Why women's orgasms are on a higher plane

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The Independent Online
The brain, as any right-thinking person knows, is the most important sex organ. Now doctors think they know why.

The proof comes, in part, from a 44-year-old woman with an unusual medical problem. She would be shopping, doing the housework, or listening to the radio when, doctors from the Western General Hospital in Edinburgh report, "she would suddenly become aware of an internal, ascending feeling indistinguishable from an orgasm".

The orgasms, which lasted up to a minute, were uninvited, unexpected and unwelcome. She had them, on average, once a fortnight for three years. On several occasions they happened when she was driving and she had to pull over and stop until she had calmed down.

Once she was sitting listening to an "emotional" radio play with her sister, when she suffered an episode. On this occasion her left hand started jerking, she collapsed and momentarily blacked out. That was enough to send her to the doctor.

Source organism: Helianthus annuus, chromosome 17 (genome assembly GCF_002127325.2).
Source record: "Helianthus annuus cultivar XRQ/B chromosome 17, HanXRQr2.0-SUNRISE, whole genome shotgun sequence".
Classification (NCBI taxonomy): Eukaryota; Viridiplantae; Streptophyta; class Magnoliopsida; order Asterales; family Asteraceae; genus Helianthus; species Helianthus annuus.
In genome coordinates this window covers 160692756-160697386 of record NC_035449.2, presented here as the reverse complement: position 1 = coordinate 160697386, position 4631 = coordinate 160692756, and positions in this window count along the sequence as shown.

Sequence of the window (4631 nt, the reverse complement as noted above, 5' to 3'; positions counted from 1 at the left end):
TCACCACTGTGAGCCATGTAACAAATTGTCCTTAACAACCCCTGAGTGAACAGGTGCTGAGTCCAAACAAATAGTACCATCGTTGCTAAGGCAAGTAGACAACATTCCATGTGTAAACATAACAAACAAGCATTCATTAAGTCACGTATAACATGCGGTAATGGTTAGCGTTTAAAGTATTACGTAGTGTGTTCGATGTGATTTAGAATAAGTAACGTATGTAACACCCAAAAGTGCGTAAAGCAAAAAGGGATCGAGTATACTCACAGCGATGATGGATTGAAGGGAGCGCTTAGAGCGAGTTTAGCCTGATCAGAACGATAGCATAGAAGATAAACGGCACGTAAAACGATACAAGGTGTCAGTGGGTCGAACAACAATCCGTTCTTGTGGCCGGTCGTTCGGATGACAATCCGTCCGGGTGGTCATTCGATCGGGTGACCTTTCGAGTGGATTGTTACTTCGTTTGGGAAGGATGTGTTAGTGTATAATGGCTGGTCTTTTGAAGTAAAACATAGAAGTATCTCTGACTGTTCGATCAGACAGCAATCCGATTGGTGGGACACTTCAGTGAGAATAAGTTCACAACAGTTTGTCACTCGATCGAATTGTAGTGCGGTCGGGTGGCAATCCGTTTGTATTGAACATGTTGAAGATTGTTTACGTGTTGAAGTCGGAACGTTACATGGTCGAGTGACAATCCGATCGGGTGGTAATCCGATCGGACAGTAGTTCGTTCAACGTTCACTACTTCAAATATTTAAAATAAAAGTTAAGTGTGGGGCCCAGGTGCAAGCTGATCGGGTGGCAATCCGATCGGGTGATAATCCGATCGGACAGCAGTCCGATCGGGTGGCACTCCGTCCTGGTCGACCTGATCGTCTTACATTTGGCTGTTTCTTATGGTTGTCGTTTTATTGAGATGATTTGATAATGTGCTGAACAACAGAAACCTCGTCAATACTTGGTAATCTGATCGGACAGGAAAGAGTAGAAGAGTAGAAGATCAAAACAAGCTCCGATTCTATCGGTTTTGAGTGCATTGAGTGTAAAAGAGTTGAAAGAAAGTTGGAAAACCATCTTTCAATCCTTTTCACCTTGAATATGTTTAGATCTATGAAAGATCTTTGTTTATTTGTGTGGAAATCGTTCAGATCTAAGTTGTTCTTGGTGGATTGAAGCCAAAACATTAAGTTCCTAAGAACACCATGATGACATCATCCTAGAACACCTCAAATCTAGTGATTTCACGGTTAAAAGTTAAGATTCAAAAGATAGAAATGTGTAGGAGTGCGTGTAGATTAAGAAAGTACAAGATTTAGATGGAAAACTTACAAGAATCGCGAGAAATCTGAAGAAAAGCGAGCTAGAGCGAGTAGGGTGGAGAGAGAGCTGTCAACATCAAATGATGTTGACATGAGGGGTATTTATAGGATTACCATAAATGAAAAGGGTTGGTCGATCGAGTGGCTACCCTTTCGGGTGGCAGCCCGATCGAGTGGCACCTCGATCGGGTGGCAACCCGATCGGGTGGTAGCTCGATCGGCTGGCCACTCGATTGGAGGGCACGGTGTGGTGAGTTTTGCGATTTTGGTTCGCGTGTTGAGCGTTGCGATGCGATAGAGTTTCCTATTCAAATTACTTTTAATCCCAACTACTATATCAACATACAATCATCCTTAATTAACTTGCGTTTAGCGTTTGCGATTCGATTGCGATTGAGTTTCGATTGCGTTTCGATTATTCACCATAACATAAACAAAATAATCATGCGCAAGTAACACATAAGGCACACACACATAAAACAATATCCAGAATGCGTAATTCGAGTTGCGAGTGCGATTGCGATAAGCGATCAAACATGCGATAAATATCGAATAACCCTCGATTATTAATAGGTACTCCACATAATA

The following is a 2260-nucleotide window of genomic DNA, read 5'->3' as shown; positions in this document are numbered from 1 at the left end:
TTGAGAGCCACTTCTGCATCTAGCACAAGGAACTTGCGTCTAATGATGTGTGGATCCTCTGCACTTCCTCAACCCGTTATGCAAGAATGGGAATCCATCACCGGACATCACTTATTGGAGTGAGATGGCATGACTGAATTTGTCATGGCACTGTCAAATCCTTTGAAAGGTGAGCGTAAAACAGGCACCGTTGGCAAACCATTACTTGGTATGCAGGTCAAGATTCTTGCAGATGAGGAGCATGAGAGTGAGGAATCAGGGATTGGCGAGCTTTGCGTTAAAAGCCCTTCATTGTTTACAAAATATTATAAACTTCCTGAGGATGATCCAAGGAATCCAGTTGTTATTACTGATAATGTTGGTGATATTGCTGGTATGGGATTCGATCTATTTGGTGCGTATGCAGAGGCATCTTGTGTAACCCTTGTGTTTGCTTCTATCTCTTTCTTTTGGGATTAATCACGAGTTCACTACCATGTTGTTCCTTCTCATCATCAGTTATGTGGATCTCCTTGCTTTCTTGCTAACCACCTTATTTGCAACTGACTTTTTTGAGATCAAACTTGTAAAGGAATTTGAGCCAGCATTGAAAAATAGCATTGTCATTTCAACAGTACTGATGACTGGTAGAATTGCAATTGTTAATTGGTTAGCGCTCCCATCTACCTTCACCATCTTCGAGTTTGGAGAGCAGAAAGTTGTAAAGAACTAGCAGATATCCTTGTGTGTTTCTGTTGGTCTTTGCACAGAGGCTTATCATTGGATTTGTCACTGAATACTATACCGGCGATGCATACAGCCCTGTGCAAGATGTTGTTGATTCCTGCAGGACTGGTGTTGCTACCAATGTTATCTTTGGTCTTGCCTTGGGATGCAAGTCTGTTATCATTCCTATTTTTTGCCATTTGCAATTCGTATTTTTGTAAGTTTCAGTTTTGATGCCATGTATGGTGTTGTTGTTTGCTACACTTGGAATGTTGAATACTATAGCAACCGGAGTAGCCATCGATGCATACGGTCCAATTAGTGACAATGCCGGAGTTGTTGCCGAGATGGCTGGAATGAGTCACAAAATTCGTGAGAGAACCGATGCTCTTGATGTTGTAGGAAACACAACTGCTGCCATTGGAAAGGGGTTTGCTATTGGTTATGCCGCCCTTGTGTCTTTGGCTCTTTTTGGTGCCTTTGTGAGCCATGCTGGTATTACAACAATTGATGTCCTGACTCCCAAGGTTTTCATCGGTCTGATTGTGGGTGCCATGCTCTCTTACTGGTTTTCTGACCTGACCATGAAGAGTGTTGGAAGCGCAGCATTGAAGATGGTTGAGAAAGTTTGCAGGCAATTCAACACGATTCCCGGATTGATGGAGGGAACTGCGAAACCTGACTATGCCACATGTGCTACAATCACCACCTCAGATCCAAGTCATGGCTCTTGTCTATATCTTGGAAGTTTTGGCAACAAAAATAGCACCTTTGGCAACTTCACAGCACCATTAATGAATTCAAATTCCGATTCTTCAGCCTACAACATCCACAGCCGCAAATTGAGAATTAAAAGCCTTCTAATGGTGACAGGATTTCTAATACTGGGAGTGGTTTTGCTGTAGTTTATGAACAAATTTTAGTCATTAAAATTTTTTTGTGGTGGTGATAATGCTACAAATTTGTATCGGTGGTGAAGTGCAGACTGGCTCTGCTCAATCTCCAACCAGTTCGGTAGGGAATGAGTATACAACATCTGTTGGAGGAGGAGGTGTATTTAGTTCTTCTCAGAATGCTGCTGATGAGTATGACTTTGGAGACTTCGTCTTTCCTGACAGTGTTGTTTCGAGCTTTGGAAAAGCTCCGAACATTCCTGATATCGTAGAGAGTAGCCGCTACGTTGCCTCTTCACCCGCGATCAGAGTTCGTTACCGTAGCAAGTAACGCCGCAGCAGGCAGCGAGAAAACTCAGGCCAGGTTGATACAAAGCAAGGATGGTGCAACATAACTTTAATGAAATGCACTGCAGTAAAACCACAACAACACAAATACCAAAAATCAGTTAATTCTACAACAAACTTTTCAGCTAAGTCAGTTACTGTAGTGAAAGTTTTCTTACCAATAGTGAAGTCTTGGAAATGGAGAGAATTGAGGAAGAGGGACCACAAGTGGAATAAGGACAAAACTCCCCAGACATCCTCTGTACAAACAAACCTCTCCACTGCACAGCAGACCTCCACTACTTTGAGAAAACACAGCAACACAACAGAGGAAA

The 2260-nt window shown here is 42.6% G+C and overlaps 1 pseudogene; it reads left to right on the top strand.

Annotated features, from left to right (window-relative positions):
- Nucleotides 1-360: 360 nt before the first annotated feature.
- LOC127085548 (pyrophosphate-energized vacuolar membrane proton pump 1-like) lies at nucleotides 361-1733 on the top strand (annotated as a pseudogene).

The woman, a divorcee with children, was embarrassed by her symptoms and it took some delicate questioning to eke them out of her. She insisted the orgasms had no definite triggers and were neither pleasurable nor satisfying. The only clue to their cause was a sudden severe headache lasting several days she had suffered two years earlier.

A brain scan revealed a deformed artery in the right temporal pole of her brain. Dr Paul Reading, her neurologist, described it as a type of "vascular birthmark". It had probably ruptured, causing the headache, and the resulting scarring had triggered epilepsy, he said. This in turn led to the orgasms because the area of the brain where the damage occurred is known to be linked with sexual sensations.

Twenty previous cases have been reported of epileptic seizures which triggered the sensation of orgasm, all in women, and all had a structural abnormality in the same area. Dr Reading said: "We know from cases like this where the orgasm centre is in the brain - at least in women."

Only one case is known of orgasmic seizures in a man and the location of the abnormality in that case - in the hypothalamus, the lower- order vegetative part of the brain which controls basic functions such as hormone production - suggests male orgasms have a different genesis.

Could this explain why intelligent mental activity is a more important ingredient of sex for women than for men? Dr Reading was cautious. "It underlines the difference between them," he said.

The woman was prescribed carbamazapine, a drug used for epilepsy, and has led a satisfactorily quieter life since.